Radio range variation
|Publisher:||IEEE - Institute of Electrical and Electronics Engineers, Inc.|
|Publication Date:||1 March 1914|
|Page(s):||37 - 53|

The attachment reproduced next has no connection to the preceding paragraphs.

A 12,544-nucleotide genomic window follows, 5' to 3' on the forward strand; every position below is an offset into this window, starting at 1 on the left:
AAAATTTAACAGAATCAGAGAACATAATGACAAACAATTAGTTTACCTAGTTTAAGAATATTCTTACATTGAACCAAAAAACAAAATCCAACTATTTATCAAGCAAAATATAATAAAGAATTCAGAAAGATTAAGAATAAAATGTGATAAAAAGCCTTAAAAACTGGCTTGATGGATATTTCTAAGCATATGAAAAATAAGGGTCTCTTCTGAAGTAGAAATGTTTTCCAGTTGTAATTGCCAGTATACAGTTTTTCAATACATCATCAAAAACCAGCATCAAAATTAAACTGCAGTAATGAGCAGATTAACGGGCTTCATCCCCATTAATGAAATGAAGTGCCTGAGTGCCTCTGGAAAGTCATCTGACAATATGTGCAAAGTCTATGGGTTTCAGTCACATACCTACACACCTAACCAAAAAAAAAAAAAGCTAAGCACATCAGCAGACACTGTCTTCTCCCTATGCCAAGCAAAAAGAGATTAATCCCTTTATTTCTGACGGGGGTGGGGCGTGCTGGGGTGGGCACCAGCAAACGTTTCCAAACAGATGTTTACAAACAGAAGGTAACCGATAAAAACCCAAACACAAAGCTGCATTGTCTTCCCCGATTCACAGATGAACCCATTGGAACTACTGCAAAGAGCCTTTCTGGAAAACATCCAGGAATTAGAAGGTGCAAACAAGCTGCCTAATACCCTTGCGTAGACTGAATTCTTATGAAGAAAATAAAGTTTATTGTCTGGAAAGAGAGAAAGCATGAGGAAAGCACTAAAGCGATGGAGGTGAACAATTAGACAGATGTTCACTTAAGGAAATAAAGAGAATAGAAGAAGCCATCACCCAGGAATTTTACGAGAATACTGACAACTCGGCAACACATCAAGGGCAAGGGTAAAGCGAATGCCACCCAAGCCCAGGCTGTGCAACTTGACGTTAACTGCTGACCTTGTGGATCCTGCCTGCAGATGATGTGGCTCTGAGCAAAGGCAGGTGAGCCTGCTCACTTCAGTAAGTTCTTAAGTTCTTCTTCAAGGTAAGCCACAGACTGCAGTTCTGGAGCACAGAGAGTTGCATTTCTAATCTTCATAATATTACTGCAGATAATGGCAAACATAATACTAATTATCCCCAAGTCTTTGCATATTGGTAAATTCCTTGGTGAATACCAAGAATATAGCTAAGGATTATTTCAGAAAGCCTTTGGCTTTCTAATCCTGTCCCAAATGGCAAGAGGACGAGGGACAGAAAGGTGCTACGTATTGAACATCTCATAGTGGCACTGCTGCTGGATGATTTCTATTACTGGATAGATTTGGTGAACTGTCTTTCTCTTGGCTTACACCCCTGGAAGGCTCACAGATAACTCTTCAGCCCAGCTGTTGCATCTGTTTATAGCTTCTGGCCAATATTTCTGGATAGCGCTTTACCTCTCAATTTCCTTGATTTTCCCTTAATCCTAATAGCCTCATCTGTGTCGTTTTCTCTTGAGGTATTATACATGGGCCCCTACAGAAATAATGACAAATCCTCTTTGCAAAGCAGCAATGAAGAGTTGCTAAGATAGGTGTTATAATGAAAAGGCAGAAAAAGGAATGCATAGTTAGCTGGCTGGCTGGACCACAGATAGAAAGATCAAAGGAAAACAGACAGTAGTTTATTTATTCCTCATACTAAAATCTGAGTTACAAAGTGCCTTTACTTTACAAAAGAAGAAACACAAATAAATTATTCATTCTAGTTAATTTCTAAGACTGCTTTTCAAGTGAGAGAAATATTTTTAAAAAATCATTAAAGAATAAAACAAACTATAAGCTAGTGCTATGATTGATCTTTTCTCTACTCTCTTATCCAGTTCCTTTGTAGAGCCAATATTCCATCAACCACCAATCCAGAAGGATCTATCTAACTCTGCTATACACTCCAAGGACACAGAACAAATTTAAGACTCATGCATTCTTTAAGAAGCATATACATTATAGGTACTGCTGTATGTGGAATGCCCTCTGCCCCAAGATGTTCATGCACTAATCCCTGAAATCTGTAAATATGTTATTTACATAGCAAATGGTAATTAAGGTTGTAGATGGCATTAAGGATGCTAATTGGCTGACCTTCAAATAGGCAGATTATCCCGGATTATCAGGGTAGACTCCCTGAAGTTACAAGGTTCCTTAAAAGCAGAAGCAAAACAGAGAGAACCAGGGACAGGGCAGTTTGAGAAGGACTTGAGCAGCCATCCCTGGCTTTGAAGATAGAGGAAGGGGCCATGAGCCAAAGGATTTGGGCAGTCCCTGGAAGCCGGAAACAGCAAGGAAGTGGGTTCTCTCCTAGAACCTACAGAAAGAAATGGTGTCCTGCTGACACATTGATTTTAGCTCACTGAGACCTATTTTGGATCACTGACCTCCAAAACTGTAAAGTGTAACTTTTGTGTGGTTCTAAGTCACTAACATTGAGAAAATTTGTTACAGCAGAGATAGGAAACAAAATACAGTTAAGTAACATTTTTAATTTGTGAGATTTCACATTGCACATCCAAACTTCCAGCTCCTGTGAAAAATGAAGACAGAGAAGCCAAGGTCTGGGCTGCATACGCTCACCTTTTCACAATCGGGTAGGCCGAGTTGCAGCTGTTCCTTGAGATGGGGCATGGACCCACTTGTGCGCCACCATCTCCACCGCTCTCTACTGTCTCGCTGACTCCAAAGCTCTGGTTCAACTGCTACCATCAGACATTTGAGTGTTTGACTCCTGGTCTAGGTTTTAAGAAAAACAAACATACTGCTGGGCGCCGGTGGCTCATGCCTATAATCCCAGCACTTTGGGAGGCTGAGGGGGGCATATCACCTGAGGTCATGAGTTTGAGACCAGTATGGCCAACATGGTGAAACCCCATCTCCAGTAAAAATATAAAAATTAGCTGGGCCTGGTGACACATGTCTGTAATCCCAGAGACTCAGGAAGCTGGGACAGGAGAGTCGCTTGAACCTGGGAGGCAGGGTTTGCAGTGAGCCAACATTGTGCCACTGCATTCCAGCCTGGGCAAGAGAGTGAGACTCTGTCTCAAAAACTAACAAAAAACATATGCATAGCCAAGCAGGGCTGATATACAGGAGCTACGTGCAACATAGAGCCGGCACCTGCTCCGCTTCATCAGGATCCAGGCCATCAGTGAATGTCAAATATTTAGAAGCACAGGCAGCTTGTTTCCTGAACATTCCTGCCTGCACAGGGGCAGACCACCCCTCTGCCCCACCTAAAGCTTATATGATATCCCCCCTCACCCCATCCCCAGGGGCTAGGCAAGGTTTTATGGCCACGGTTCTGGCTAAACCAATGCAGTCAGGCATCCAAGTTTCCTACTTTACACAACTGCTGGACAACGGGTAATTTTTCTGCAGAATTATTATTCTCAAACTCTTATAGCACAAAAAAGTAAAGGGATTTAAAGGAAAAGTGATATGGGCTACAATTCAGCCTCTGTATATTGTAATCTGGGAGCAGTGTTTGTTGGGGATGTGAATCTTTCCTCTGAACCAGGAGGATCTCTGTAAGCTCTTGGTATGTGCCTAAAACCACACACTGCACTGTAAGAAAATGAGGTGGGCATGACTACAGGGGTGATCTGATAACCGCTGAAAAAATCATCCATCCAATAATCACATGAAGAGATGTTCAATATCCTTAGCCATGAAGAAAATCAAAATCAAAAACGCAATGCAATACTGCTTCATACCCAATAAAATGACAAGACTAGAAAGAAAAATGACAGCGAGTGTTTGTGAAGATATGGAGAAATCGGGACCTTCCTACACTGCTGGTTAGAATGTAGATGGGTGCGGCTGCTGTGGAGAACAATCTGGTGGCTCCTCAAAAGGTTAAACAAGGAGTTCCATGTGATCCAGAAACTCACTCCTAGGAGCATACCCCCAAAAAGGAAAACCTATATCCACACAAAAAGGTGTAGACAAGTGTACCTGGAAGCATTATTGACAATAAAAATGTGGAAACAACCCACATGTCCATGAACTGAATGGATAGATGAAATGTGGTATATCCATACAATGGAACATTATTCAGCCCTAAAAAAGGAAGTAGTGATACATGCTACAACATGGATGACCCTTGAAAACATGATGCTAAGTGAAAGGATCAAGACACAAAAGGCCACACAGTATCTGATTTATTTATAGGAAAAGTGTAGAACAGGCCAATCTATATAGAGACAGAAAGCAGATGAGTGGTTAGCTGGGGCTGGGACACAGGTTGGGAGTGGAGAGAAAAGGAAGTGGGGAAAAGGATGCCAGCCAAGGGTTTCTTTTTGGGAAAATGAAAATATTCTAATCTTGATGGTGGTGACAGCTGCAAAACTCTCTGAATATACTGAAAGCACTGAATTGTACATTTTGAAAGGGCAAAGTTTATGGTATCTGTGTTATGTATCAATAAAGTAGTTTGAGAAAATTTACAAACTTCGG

Thrughout this paper, whenever radio range variation is mentioned I shall refer to a variation in the distance over which messages could be transmitted and read on reception. This is a subject to which the author has given considerable attention, having taken observations on it and on the strength of atmospheric disturbances intermittently over a period of about fourteen years. The first records which we shall consider were made at the Manhattan Beach station of the United Wireless Telegraph Company. This station was located at Coney Island in New York City, and its call letter was "DF" (American Morse code). It is quite clear that in order to study radio range variation and atmospherics, as thoro a record as possible of weather conditions around and between the stations should be obtained. The amateur is probably a particularly appropriate individual for the study of ranges and atmospherics, because his financial situation is not dependent upon the nature of his reports. It may well be that the studying of radio ranges and atmospherics will be of considerable use to weather bureaus. Possibly we shall obtain considerable information regarding the upper atmosphere thru such study, and this, too, of a nature which cannot be obtained by present methods. In addition, such study may get us much data concerning the lower atmosphere, and thus assist and supplement our present methods. For the purposes of such measurement, the time signals which are sent out by such stations as Arlington may be received in various parts of the country and be carefully measured for intensity.